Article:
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where the bullet hits and where the rocket ignited, extrapolate the line a distance that corresponds to the time delay before
ignition, and that's the location of the sniper..."

That would be true if one were firing at a target from an open field in a systems test. However, in the field certain things like
the speed of the actions (not the gun actions), the angle of sight of the spotters, the possible arc used by the rocket, simple
decoys deployed in synch with and by the rocket ignition, the time necessary to figure out trajectory, etc.

Guess it was a bad idea. At least this little experiment will keep me from posting for a while.

-Ancalagon

nbk2000 June 14th, 2003, 02:27 AM


Actually, I have a bit of experience with military sniping...

Of courrrrsssee...well, now that you've enlightened us ignorant savages, please tell us of your background (or staff only if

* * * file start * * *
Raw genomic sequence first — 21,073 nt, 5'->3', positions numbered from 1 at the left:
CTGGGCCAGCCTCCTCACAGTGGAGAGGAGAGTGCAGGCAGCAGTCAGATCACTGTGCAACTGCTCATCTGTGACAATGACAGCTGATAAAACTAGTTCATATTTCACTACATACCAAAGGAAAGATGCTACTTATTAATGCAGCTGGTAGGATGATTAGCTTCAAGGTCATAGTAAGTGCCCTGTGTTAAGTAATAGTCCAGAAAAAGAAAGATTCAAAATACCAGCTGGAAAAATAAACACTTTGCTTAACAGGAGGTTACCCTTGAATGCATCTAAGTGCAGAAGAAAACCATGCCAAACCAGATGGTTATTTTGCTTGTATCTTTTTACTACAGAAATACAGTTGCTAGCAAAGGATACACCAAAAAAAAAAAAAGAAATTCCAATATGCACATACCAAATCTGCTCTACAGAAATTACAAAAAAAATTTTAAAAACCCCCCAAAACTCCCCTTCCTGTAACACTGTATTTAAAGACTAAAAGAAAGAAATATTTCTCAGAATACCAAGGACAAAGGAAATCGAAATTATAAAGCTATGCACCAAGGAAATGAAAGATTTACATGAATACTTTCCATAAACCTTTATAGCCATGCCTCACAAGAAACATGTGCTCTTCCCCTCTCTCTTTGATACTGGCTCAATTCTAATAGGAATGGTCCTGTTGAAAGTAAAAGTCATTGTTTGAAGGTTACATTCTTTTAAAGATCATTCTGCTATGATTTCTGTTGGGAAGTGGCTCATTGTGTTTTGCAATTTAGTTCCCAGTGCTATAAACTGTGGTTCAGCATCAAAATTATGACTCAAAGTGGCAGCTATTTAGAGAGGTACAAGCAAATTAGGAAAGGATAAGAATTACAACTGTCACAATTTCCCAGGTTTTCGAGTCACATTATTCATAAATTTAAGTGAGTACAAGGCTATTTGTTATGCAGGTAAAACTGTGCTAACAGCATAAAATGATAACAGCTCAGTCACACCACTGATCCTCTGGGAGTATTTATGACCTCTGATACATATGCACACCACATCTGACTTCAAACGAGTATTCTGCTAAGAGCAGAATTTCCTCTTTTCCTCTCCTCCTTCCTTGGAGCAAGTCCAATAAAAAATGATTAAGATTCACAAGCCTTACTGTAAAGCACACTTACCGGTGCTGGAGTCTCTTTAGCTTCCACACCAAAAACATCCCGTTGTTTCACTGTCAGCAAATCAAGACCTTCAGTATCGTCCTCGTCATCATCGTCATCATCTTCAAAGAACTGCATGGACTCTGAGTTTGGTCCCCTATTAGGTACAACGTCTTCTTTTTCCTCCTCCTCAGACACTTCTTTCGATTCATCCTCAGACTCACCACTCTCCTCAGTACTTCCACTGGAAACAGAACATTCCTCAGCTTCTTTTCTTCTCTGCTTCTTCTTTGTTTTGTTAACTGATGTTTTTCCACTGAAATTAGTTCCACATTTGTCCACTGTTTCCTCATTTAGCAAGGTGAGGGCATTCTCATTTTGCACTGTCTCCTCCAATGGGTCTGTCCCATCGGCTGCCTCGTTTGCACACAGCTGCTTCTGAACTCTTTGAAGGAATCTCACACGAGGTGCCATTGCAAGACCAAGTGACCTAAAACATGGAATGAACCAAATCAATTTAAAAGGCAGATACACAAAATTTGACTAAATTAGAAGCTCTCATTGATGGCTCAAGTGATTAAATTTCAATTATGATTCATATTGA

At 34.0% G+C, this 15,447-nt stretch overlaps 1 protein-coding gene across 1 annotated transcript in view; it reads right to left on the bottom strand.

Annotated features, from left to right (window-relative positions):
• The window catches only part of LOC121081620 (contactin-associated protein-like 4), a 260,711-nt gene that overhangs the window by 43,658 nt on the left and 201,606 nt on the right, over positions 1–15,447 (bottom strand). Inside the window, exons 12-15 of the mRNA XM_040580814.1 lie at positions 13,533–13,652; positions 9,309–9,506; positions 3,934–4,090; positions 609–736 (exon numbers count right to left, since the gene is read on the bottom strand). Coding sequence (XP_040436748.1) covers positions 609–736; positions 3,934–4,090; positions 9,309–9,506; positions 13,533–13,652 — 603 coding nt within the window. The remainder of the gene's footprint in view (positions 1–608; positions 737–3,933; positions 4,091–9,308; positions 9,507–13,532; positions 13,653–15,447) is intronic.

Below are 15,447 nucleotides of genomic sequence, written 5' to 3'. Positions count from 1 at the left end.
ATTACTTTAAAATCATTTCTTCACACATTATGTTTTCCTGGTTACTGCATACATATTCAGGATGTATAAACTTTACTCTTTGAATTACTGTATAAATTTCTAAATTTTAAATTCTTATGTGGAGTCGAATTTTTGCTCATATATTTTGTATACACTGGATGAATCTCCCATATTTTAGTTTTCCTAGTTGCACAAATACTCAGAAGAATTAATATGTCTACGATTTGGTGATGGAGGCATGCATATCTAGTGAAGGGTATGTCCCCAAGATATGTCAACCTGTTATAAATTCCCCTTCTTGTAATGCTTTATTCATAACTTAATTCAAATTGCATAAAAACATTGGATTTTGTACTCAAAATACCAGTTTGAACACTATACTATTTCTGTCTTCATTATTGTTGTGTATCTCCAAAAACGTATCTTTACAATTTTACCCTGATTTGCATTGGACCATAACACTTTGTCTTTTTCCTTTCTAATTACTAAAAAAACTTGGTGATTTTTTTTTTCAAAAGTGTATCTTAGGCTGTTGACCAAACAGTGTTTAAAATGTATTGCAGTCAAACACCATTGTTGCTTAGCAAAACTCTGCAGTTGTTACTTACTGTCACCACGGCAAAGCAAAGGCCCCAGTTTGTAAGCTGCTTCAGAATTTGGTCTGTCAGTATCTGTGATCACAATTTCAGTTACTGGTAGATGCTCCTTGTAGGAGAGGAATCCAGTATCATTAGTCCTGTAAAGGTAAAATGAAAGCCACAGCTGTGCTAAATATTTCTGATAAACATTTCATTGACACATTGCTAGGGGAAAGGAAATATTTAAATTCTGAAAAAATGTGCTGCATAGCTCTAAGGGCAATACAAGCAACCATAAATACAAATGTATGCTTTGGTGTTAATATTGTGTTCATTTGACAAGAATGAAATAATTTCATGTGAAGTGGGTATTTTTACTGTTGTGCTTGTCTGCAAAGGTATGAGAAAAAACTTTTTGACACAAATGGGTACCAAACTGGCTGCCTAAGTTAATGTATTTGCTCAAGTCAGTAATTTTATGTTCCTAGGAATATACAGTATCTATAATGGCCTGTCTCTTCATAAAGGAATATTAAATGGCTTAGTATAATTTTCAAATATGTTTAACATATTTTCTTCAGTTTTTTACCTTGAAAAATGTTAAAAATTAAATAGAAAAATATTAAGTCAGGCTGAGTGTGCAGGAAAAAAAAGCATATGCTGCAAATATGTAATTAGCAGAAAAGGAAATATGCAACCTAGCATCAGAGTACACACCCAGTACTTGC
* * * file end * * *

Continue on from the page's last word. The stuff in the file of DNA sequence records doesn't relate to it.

you're concerned about your privacy) so that we may verify this claim.

For you see, we do not take kindly to posers here. You may be the next best sniper in the world (behind carlos hathcock), but
claiming that isn't going to get you anywhere with us unless you can prove it to staffs satisfaction.

Until then...annoying poser.

I'm sorry, I must have mistook the purpose of this particular section of the forum. It says, "This section is for discussion about
designing, building, and using improvised weaponry," but I did not know a post had to include all three. I was just putting out
a basic design for possible improvements or, more likely and in apparent actuality, a bunch of people to tell me I'm a moron
who belongs in the recycle bin.

There's nothing to be confused about here, since it says "designing, building, AND using". If it wasnt' all three, then there'd be
an "OR" instead of an "AND".

There's not much point in doing the first two if you'll never do the third. Also, most everything in this section is capable of
being built by a dedicated home experimeter, if he's willing to put in the time/money, such as the GPS guided pulse-jet
missle.

Laser guided micro-missles are at the very edge of possibility for nations with HUGE budgets and advanced weapons labs. To
even suggest you have such capabilities is ludricious and an insult to the rest of us.